Methods in GoLang

Methods are just like functions, except it has a special argument and that is a receiver. In this post, we will dive deeper into GoLang methods.

GoLang Methods Syntax

A method consists of the func keyword, the receiver argument, and the function body. Here is the syntax of a Go method.

func (receiver receiverType)funcName(arg argType) returnType {}

So, when we want to call the function we simply do receiver.funcName(arg).

This allows Go to do the OOP-like method call.

What is a receiver?

A receiver is essentially just a type that can directly call the function. Here is an example of a struct type having a method. Here the struct Bird is the receiver. That means any object of type Bird can call the function Fly. The receiver’s declaration should be in the same package that of the method otherwise, it won’t work.

package main

import (
	"fmt"
)

type Bird struct{
	name string
}

// declare method
func (b Bird)Fly() {
	fmt.Println(b.name, "is flying...")
}

func main() {
	b := Bird{"Raven"}
	
	// call method
	b.Fly()            // Raven is flying...
}

Why use receivers?

Receivers allow us to write function calls in an OOP manner. That means whenever an object of some type is created that type can call the function from itself.

package main

import (
	"fmt"
)

type Person struct{
	name string
}

func (p Person)Name(){
	fmt.Println(p.name)
}

func main() {
	// create object
	p := Person{"Jack"}
	
	// call method
	p.Name()         // Jack
}

Receiver types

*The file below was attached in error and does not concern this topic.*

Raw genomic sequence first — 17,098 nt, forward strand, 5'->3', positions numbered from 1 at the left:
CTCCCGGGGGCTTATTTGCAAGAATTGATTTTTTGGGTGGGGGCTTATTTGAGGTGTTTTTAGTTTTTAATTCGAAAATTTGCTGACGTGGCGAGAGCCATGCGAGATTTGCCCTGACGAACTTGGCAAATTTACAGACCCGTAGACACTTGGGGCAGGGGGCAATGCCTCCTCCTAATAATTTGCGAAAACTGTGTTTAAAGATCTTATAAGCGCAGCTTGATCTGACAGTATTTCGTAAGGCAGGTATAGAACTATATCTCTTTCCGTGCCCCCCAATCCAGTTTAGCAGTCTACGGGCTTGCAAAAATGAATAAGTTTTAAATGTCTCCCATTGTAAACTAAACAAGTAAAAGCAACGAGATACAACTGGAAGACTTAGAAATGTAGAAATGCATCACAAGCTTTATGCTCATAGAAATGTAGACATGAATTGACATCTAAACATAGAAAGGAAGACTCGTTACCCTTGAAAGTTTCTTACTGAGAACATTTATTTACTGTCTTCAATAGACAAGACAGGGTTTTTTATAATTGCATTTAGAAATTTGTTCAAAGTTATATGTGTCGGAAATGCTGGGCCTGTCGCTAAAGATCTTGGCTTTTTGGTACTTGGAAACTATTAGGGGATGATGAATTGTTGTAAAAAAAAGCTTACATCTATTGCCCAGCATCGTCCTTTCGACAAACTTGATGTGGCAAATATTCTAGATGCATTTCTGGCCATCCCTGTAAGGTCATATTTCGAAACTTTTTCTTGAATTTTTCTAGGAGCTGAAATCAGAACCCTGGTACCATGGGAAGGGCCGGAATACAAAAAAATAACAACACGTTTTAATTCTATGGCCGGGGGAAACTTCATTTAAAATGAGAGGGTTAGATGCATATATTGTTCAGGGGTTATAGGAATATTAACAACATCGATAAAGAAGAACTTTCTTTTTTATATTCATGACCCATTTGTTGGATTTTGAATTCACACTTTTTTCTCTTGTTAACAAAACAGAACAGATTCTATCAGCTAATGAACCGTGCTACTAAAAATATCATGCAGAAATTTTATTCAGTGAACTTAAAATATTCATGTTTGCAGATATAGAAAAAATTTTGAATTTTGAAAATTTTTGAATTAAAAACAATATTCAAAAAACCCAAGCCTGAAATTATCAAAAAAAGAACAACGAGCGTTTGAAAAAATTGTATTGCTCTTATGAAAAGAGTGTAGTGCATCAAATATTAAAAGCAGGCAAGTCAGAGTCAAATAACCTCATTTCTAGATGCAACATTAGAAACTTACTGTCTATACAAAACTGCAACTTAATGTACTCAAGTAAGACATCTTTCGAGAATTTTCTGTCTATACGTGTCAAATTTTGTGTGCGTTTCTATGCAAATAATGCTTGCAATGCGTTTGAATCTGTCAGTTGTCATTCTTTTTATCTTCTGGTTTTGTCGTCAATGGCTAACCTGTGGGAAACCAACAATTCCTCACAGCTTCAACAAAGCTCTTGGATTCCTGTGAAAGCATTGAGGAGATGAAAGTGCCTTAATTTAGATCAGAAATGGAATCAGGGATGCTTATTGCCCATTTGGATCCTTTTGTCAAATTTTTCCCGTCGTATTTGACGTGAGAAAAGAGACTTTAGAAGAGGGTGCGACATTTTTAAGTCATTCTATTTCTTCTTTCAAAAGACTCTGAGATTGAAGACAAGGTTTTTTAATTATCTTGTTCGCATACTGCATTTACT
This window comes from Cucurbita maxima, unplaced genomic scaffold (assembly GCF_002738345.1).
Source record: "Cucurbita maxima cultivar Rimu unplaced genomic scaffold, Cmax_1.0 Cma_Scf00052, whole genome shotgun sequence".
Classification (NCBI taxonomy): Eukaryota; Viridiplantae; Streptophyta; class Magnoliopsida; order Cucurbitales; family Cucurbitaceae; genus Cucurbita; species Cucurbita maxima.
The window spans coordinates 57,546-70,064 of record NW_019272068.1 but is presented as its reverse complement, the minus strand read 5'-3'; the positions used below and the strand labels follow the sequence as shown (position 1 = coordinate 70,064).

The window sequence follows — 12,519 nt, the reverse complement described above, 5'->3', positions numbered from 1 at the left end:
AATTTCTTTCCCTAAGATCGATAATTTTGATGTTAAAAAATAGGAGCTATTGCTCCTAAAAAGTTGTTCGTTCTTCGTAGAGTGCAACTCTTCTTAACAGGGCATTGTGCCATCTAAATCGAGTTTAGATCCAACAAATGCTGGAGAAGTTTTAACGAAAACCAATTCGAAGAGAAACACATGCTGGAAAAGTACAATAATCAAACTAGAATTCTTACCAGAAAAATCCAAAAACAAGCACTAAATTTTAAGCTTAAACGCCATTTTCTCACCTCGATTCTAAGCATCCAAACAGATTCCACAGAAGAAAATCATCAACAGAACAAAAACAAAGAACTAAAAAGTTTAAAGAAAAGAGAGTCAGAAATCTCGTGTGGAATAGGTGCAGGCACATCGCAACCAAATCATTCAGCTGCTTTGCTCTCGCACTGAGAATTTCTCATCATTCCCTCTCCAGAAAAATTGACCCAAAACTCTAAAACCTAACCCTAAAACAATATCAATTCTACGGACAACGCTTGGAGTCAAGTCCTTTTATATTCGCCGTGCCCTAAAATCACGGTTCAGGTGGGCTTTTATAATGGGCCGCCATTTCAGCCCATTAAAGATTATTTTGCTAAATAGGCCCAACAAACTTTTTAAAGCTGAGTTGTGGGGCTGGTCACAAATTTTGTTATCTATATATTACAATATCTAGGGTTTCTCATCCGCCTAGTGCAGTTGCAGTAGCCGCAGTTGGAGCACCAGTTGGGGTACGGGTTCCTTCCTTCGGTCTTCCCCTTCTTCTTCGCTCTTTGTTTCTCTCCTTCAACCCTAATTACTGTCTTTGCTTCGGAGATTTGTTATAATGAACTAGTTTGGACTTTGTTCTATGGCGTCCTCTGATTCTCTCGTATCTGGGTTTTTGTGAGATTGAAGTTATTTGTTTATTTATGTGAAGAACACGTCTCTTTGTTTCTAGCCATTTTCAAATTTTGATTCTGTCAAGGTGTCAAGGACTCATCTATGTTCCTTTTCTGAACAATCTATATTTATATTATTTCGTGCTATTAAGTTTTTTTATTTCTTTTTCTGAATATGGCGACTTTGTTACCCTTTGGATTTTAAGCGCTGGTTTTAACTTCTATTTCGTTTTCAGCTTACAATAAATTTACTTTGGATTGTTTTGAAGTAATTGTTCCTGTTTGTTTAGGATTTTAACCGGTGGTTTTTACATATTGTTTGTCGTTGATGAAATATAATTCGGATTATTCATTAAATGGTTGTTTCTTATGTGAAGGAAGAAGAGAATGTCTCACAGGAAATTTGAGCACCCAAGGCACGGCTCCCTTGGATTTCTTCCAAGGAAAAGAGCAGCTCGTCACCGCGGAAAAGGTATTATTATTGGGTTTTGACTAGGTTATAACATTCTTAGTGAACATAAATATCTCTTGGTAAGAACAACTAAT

There are two types of receivers that are available in Go. The value receivers and the pointer receivers. Here is an example showing both of them.

package main

import (
	"fmt"
)
type Animal struct{
	name string
}

func (a Animal)Run(){
	fmt.Println(a.name, "is running...")
}

func (a *Animal)RunFaster(){
	fmt.Println(a.name, "is running...")
}

func main() {
	a := Animal{"Lion"}
	a.Run()                // Lion is running...
	a.RunFaster()          // Lion is running...
}

As can be seen, both of the functions do the same thing even if they are declared differently.

Methods on structs

Methods can be defined by structs. It is really useful to do so since structs are the closest thing to a class in Go. They allow data encapsulation and with the methods described they will behave as a class does in an OOP language. Here is an example showing methods on a struct.

package main

import (
	"fmt"
)

type Human struct{
	name string
	age int
}

func (h Human)Describe() {
	fmt.Println(h.name, "is", h.age, "years old.")
}

func main() {
	h := Human{"John", 23}
	h.Describe()             // John is 23 years old.
}

GoLang Methods benefits

Methods have some benefits over regular functions. In the same package functions with the same name are not allowed but the same is not true for a method. One can have multiple methods with the same name given that the receivers they have are different.

If we have two structs but they call the same methods then it is possible in Go. This is one of the most important aspects of methods which makes it behave like an OOP.